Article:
Staff churn ‘means lawyers have better policy knowledge than officers’

Think tank argues policymaking processes should be improved before rules on High Court challenges are changed
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By Jim Dunton

16 Apr 2021

Civil service policy officers often have less background knowledge about the areas they are working on than the government lawyers advising them on the legality of plans, a think tank has said.

The Institute for Government said proposals to reform the judicial review system, under which policy and ministerial decisions can be challenged at the High Court, are a poor alternative to making better policy.

Central government faces more than 2,000 judicial review claims a year at the High Court, the IfG said – the overwhelming majority involving the Home Office and the Ministry of Justice.

The government's current consultation follows the Conservative Party’s 2019 manifesto pledge to ensure the judicial review process is “not abused to conduct politics by another means or to create needless delay”.

But the think tank said the review process improves policy and that it would cause less frustration in government if ministers and civil servants better understood what legal advice is for and how it should be used.

Report authors Raphael Hogarth, Catherine Haddon and Alex Nice said that “better understanding” must also to be coupled with reducing staff turnover to maintain experience in highly litigious policy areas to help the government focus on making legal advice work better.

“The government needs to drive forward the wider agenda of reducing churn among officials and preserving institutional memory when they move on,” they said.

“Whereas policy officials typically stay in post for around two years, lawyers typically stay in post for longer, often four years. This can mean they are often a greater expert on a policy area than their policy counterparts.”

Hogarth, Haddon and Nice noted that some departments have a greater appetite for legal risk than others, with interview subjects reporting No.10 and the centre of government tending to have a “higher tolerance”.

“Policy leads in departments are attuned to the cost of a successful court challenge – which could overturn years of policy preparation – and will have to manage the fallout of a legal defeat, whereas No.10 is more focused on driving forward the government’s political agenda,” they said.

The authors said the government’s most urgent priority should be be changing how some policymakers view the role of judicial review. 

“We heard that legal advice is not always accepted as fundamental to effective policymaking in the same way as economic, statistical or operational advice,” they said.

“In many cases, it also encourages ministers to seek a democratic mandate for their policies, as decisions approved by parliament are harder to challenge in court. That is an important message for policy officials and ministers. Public law can improve public policy, and better policy is more likely to be lawful.”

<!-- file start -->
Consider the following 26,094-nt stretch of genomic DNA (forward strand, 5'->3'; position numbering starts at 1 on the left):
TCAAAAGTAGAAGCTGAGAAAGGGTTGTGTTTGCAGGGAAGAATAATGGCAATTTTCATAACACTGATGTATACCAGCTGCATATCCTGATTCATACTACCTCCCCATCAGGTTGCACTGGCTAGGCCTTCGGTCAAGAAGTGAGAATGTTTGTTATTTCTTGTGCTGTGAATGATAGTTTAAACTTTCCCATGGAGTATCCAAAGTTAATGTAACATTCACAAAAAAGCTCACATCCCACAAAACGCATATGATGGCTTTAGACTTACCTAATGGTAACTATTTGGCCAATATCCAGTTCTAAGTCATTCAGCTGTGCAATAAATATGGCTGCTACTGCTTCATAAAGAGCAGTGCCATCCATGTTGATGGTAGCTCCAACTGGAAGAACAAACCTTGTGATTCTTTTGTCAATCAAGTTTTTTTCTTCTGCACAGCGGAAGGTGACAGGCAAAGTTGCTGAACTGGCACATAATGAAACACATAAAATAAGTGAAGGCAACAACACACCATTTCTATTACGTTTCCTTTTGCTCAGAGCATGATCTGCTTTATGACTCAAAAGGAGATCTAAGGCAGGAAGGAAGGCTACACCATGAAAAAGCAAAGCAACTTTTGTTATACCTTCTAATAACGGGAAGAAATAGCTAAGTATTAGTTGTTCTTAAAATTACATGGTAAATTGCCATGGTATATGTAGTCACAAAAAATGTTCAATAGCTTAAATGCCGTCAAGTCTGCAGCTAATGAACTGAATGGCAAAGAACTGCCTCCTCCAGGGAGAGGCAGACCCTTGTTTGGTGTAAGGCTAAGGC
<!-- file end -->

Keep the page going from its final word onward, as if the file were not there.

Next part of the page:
Hogarth, Haddon and Nice said there is evidence of a “lawyer says no” culture in Whitehall,  but cautioned officials not to hide behind legal advice when there are problems with a policy because it could reduce ministers’ confidence in that legal advice.

They also called for policy professionals to be given proper training in how to commission and interrogate legal advice so that policymakers and lawyers “speak each other’s language”. 

The most high-profile judicial review of government policy in recent years was businesswoman Gina Miller’s successful 2016 bid to secure a vote for MPs on triggering the Article 50 process to commence the UK’s departure from the European Union. Ministers had argued the move was unnecessary,  but Miller’s case was endorsed by High Court judges and ultimately by the Supreme Court.

In February this year, the looming prospect of a judicial review forced the Treasury to scrap new rules limiting exit payments for civil servants and other public-sector workers to £95,000.  Four years ago, the PCS trade union successfully challenged Cabinet Office revisions to the Civil Service Compensation Scheme, arguing that it had been wrongly excluded from the consultation process on the changes. The victory resulted in more generous exit settlements being reinstated for officials.

The IfG report cited the example of the 2017 High Court ruling that found the Department for Work and Pensions’ changes to rules on Personal Independence Payments to be unlawful because they discriminated against some benefit claimants. It said judges found no “factual or evidential basis” the measures achieved the government’s stated aim of targeting support at claimants in the greatest need.

The report's authors said the ruling was hugely costly and led to millions of claims being reviewed.

“Flaws in the design of the scheme made it much harder to fight, and deal with the result of, the case,” they said.

“As one person who worked on the problem noted, the problems the judge identified were already obvious by the time the government got to court: It was fairly clear that the benefit didn’t do what it was meant to.”

The government's consultation on changes to the judicial review process is open to comments until 29 April.

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